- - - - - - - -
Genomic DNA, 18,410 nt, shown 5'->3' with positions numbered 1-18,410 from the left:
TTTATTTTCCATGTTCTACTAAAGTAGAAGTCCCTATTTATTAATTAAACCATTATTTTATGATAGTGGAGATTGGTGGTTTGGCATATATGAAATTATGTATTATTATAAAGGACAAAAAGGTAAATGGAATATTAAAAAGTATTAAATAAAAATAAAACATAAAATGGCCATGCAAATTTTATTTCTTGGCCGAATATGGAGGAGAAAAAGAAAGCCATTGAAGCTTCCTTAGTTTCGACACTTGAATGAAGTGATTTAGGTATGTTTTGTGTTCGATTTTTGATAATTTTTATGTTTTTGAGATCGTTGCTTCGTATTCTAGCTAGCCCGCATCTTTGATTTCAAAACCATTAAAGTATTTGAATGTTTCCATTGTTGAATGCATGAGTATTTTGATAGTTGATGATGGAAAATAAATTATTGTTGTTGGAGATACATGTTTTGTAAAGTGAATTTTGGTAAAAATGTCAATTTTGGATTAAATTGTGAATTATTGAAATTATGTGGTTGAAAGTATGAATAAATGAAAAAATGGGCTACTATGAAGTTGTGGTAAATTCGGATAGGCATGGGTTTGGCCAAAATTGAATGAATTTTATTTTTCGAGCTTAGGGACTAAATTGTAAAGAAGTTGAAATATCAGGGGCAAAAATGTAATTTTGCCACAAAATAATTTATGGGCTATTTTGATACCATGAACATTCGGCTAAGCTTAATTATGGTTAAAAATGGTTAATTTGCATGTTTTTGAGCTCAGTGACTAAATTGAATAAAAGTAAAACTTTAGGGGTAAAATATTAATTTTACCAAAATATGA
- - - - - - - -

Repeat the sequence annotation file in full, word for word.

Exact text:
Genomic DNA, 18,410 nt, shown 5'->3' with positions numbered 1-18,410 from the left:
TTTATTTTCCATGTTCTACTAAAGTAGAAGTCCCTATTTATTAATTAAACCATTATTTTATGATAGTGGAGATTGGTGGTTTGGCATATATGAAATTATGTATTATTATAAAGGACAAAAAGGTAAATGGAATATTAAAAAGTATTAAATAAAAATAAAACATAAAATGGCCATGCAAATTTTATTTCTTGGCCGAATATGGAGGAGAAAAAGAAAGCCATTGAAGCTTCCTTAGTTTCGACACTTGAATGAAGTGATTTAGGTATGTTTTGTGTTCGATTTTTGATAATTTTTATGTTTTTGAGATCGTTGCTTCGTATTCTAGCTAGCCCGCATCTTTGATTTCAAAACCATTAAAGTATTTGAATGTTTCCATTGTTGAATGCATGAGTATTTTGATAGTTGATGATGGAAAATAAATTATTGTTGTTGGAGATACATGTTTTGTAAAGTGAATTTTGGTAAAAATGTCAATTTTGGATTAAATTGTGAATTATTGAAATTATGTGGTTGAAAGTATGAATAAATGAAAAAATGGGCTACTATGAAGTTGTGGTAAATTCGGATAGGCATGGGTTTGGCCAAAATTGAATGAATTTTATTTTTCGAGCTTAGGGACTAAATTGTAAAGAAGTTGAAATATCAGGGGCAAAAATGTAATTTTGCCACAAAATAATTTATGGGCTATTTTGATACCATGAACATTCGGCTAAGCTTAATTATGGTTAAAAATGGTTAATTTGCATGTTTTTGAGCTCAGTGACTAAATTGAATAAAAGTAAAACTTTAGGGGTAAAATATTAATTTTACCAAAATATGA